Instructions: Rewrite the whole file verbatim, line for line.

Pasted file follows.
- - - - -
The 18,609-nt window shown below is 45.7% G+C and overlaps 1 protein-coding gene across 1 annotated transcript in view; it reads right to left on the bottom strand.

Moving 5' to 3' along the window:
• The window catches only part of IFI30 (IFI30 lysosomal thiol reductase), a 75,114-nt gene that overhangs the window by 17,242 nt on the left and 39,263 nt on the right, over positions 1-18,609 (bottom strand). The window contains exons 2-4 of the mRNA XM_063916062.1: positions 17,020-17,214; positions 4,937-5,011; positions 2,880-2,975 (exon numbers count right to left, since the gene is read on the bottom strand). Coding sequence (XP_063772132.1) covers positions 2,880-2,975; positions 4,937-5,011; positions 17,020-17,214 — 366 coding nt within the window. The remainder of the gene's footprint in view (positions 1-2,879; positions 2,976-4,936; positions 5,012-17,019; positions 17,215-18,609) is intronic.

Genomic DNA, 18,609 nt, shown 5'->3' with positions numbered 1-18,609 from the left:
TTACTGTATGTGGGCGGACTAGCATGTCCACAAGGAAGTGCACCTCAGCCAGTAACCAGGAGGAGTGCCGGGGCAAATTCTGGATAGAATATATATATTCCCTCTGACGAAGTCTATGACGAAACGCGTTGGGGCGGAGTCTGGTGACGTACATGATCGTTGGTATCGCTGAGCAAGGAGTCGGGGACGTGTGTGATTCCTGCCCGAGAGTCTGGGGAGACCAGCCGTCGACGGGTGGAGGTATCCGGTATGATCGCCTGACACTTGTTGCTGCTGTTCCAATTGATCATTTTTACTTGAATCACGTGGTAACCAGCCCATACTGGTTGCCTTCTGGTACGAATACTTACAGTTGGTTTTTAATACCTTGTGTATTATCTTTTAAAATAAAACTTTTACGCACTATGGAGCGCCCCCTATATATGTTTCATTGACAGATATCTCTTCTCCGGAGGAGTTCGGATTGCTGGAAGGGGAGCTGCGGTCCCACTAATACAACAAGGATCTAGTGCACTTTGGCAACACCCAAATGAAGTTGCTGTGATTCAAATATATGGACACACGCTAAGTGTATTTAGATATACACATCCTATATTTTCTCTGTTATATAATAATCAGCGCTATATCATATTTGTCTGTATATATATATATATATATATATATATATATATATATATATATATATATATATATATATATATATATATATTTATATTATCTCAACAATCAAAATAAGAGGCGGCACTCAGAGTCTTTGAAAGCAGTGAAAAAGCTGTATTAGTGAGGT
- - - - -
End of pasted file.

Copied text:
The 18,609-nt window shown below is 45.7% G+C and overlaps 1 protein-coding gene across 1 annotated transcript in view; it reads right to left on the bottom strand.

Moving 5' to 3' along the window:
• The window catches only part of IFI30 (IFI30 lysosomal thiol reductase), a 75,114-nt gene that overhangs the window by 17,242 nt on the left and 39,263 nt on the right, over positions 1-18,609 (bottom strand). The window contains exons 2-4 of the mRNA XM_063916062.1: positions 17,020-17,214; positions 4,937-5,011; positions 2,880-2,975 (exon numbers count right to left, since the gene is read on the bottom strand). Coding sequence (XP_063772132.1) covers positions 2,880-2,975; positions 4,937-5,011; positions 17,020-17,214 — 366 coding nt within the window. The remainder of the gene's footprint in view (positions 1-2,879; positions 2,976-4,936; positions 5,012-17,019; positions 17,215-18,609) is intronic.

Genomic DNA, 18,609 nt, shown 5'->3' with positions numbered 1-18,609 from the left:
TTACTGTATGTGGGCGGACTAGCATGTCCACAAGGAAGTGCACCTCAGCCAGTAACCAGGAGGAGTGCCGGGGCAAATTCTGGATAGAATATATATATTCCCTCTGACGAAGTCTATGACGAAACGCGTTGGGGCGGAGTCTGGTGACGTACATGATCGTTGGTATCGCTGAGCAAGGAGTCGGGGACGTGTGTGATTCCTGCCCGAGAGTCTGGGGAGACCAGCCGTCGACGGGTGGAGGTATCCGGTATGATCGCCTGACACTTGTTGCTGCTGTTCCAATTGATCATTTTTACTTGAATCACGTGGTAACCAGCCCATACTGGTTGCCTTCTGGTACGAATACTTACAGTTGGTTTTTAATACCTTGTGTATTATCTTTTAAAATAAAACTTTTACGCACTATGGAGCGCCCCCTATATATGTTTCATTGACAGATATCTCTTCTCCGGAGGAGTTCGGATTGCTGGAAGGGGAGCTGCGGTCCCACTAATACAACAAGGATCTAGTGCACTTTGGCAACACCCAAATGAAGTTGCTGTGATTCAAATATATGGACACACGCTAAGTGTATTTAGATATACACATCCTATATTTTCTCTGTTATATAATAATCAGCGCTATATCATATTTGTCTGTATATATATATATATATATATATATATATATATATATATATATATATATATATATATATATATATATATATTTATATTATCTCAACAATCAAAATAAGAGGCGGCACTCAGAGTCTTTGAAAGCAGTGAAAAAGCTGTATTAGTGAGGT